The final whistle was blown at the World Cup in Russia two weeks ago but the off-field commercial battles in China are lasting much longer.
Kitchenware retailer Vatti, for one, is having a serious World Cup hangover. The Guangdong-based firm was as an official sponsor of the French national football team and in an audacious marketing gimmick, the Shenzhen-listed company also announced before the tournament that it would refund any customers who purchased a special set of its gas stoves and extractor fans if the French were the victors.
So once Les Bleus lifted the trophy Vatti had to pay up – and the bill came to Rmb79 million ($11.8 million) as customers submitted their refund applications before the deadline this week.
The size of the payout has obviously rattled investors, as Vatti’s share price has dropped nearly 40% since the World Cup started. The company tried to put a brave face on things, insisting the refund cost is no more than a fraction of the budgets of bigger Chinese brands advertising at the World Cup (see WiC414). Besides, Vatti also said the the media exposure it generated would result in a spike in sales.
However, the company has since attracted less desirable publicity, on complaints that customers were offered gift cards which could only be used on online platforms to purchase Vatti products.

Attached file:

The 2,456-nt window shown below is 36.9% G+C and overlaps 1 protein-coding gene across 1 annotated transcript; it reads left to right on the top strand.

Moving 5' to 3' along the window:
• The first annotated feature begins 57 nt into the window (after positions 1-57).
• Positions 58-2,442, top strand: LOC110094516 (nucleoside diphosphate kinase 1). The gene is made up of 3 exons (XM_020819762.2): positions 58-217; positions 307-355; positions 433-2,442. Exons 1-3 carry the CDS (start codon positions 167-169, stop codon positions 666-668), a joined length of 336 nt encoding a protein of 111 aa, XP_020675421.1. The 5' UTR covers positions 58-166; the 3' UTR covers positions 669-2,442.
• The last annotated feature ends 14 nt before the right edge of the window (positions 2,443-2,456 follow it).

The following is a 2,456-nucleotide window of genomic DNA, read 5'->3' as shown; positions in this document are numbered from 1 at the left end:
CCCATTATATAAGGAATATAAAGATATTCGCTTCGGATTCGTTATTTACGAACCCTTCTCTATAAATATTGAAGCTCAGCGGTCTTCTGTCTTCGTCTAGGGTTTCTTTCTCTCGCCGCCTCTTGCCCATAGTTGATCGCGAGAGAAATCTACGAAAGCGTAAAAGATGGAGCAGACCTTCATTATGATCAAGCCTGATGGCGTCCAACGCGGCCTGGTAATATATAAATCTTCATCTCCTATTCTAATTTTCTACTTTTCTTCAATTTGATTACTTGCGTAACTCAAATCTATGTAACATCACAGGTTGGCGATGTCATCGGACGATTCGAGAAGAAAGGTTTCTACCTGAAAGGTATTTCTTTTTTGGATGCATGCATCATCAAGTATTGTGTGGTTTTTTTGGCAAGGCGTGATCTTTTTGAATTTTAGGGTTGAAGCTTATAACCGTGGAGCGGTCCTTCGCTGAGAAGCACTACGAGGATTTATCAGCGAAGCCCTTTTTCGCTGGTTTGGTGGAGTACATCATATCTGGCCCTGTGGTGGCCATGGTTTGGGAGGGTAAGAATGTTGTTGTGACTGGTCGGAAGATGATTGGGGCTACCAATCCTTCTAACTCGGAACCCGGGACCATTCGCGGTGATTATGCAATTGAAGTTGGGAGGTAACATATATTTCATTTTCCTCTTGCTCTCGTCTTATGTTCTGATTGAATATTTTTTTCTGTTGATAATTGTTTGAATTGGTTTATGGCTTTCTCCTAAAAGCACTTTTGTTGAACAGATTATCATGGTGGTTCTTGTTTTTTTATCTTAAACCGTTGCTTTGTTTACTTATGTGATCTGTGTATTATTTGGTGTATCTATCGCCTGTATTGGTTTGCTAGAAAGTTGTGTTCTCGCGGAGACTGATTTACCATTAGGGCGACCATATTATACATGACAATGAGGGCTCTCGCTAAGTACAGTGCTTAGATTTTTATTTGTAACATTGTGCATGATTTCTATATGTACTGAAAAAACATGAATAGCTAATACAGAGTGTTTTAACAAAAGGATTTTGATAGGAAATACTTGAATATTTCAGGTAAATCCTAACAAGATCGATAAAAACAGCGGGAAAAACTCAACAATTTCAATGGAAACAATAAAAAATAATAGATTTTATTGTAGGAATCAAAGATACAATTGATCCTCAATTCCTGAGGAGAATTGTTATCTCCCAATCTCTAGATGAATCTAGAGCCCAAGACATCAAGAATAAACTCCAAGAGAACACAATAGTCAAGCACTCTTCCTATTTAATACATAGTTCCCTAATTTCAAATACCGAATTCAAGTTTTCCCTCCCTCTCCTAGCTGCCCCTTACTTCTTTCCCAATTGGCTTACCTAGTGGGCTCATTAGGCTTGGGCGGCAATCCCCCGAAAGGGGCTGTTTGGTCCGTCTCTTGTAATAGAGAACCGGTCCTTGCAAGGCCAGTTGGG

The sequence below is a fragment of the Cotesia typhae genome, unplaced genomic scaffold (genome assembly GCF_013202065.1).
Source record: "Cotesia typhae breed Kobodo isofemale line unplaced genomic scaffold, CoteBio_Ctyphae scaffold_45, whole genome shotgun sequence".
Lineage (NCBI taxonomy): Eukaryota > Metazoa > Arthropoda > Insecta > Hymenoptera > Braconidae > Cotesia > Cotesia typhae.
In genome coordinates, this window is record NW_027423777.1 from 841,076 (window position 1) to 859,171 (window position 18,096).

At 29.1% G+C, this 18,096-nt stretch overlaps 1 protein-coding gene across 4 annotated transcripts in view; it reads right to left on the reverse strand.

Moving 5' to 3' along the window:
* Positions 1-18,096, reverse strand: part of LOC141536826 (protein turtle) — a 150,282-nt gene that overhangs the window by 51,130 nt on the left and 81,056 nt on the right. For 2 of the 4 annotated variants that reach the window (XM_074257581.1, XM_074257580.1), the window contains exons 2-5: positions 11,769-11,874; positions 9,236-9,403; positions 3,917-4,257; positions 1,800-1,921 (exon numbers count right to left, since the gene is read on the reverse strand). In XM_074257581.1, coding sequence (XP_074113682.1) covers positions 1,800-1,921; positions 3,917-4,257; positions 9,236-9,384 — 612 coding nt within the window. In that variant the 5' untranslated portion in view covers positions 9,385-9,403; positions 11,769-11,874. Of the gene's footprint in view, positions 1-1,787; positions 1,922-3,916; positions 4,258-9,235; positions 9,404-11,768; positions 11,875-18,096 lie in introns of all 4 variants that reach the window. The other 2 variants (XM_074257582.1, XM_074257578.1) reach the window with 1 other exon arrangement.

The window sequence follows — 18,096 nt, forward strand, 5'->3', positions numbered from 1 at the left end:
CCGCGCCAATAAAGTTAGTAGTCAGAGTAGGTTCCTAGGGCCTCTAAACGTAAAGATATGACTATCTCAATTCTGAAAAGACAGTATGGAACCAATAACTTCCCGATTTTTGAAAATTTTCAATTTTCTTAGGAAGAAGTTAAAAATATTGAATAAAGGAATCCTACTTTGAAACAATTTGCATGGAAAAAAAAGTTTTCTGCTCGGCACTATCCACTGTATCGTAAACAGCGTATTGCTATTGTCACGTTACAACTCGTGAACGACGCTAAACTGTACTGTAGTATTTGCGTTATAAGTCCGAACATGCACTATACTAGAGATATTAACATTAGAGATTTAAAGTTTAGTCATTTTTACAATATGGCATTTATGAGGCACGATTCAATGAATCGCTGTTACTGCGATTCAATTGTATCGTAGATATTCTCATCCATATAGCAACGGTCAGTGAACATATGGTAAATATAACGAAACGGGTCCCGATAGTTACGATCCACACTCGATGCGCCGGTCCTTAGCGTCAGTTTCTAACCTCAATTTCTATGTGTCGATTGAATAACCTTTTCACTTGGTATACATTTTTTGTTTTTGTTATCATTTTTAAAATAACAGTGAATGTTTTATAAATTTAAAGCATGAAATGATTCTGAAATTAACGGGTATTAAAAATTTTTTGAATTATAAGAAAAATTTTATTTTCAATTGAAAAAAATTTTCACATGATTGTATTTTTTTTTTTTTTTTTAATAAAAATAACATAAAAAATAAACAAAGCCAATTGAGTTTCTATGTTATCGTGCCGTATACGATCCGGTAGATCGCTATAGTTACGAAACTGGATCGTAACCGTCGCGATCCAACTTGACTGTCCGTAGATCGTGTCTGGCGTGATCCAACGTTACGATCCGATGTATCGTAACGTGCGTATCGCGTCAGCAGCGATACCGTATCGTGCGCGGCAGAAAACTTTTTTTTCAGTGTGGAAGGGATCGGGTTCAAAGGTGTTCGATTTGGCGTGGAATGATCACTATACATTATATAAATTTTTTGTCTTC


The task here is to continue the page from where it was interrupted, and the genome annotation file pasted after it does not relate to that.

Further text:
Consumer protection groups have since accused Vatti of backing out of its promise.
“Full refund means a refund in money, not through gift cards,” Qiu Baochang, director of the Consumer Rights Protection Committee of Beijing told the China Daily.
“We hope Vatti fulfills its promise and for all consumers in line with its pre-sale agreements. Integrity is the perfect footnote for any marketing campaign,” the China Consumer Association also said last week.
Also causing a stir is France’s sensation Kylian Mbappé, who scored four goals in the tournament. The 19 year-old’s breakout performance has unleashed more than 180 China trademark applications, most of them for the local Chinese transliteration of Mbappé. Filings to use his name have been made in a wide array of commercial fields including construction materials and animal feed.
There’s not much chance that either the footballer or his advisors have been making the applications so Mbappé could be heading for the kind of legal battle that beleaguered the basketball legend Michael Jordan in his long running trademark dispute with Qiaodan (see WiC402).
All of the new applications for the Mbappé name will now go through an approval process. And most will likely get the nod, one expert told Global Times.
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